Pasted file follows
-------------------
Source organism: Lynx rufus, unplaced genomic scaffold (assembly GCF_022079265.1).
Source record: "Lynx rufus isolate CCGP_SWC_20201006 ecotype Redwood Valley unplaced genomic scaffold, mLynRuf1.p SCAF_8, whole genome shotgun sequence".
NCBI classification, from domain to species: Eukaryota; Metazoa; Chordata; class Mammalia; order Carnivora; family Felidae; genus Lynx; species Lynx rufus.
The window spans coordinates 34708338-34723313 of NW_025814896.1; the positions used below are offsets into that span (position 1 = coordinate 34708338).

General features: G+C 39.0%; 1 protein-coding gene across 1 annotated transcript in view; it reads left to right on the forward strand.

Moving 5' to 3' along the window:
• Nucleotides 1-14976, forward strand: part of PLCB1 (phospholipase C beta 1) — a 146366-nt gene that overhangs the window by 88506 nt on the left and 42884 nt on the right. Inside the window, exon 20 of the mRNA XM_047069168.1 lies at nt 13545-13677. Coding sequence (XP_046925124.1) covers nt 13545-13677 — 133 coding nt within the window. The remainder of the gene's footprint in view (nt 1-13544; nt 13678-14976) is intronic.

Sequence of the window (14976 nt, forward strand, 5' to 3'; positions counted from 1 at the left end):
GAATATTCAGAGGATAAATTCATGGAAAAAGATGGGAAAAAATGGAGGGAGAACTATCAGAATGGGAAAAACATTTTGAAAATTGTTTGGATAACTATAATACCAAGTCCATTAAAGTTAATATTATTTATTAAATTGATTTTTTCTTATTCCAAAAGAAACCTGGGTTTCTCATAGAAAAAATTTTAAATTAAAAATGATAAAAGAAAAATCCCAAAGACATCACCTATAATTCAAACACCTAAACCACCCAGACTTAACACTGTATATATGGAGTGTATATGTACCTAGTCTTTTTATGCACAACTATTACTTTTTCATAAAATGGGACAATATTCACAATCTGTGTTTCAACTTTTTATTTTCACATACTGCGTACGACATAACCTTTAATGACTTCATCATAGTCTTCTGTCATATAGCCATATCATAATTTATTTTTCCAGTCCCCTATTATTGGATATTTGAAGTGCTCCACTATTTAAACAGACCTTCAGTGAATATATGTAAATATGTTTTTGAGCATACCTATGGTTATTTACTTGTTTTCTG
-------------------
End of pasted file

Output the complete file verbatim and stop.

Source organism: Lynx rufus, unplaced genomic scaffold (assembly GCF_022079265.1).
Source record: "Lynx rufus isolate CCGP_SWC_20201006 ecotype Redwood Valley unplaced genomic scaffold, mLynRuf1.p SCAF_8, whole genome shotgun sequence".
NCBI classification, from domain to species: Eukaryota; Metazoa; Chordata; class Mammalia; order Carnivora; family Felidae; genus Lynx; species Lynx rufus.
The window spans coordinates 34708338-34723313 of NW_025814896.1; the positions used below are offsets into that span (position 1 = coordinate 34708338).

General features: G+C 39.0%; 1 protein-coding gene across 1 annotated transcript in view; it reads left to right on the forward strand.

Moving 5' to 3' along the window:
• Nucleotides 1-14976, forward strand: part of PLCB1 (phospholipase C beta 1) — a 146366-nt gene that overhangs the window by 88506 nt on the left and 42884 nt on the right. Inside the window, exon 20 of the mRNA XM_047069168.1 lies at nt 13545-13677. Coding sequence (XP_046925124.1) covers nt 13545-13677 — 133 coding nt within the window. The remainder of the gene's footprint in view (nt 1-13544; nt 13678-14976) is intronic.

Sequence of the window (14976 nt, forward strand, 5' to 3'; positions counted from 1 at the left end):
GAATATTCAGAGGATAAATTCATGGAAAAAGATGGGAAAAAATGGAGGGAGAACTATCAGAATGGGAAAAACATTTTGAAAATTGTTTGGATAACTATAATACCAAGTCCATTAAAGTTAATATTATTTATTAAATTGATTTTTTCTTATTCCAAAAGAAACCTGGGTTTCTCATAGAAAAAATTTTAAATTAAAAATGATAAAAGAAAAATCCCAAAGACATCACCTATAATTCAAACACCTAAACCACCCAGACTTAACACTGTATATATGGAGTGTATATGTACCTAGTCTTTTTATGCACAACTATTACTTTTTCATAAAATGGGACAATATTCACAATCTGTGTTTCAACTTTTTATTTTCACATACTGCGTACGACATAACCTTTAATGACTTCATCATAGTCTTCTGTCATATAGCCATATCATAATTTATTTTTCCAGTCCCCTATTATTGGATATTTGAAGTGCTCCACTATTTAAACAGACCTTCAGTGAATATATGTAAATATGTTTTTGAGCATACCTATGGTTATTTACTTGTTTTCTG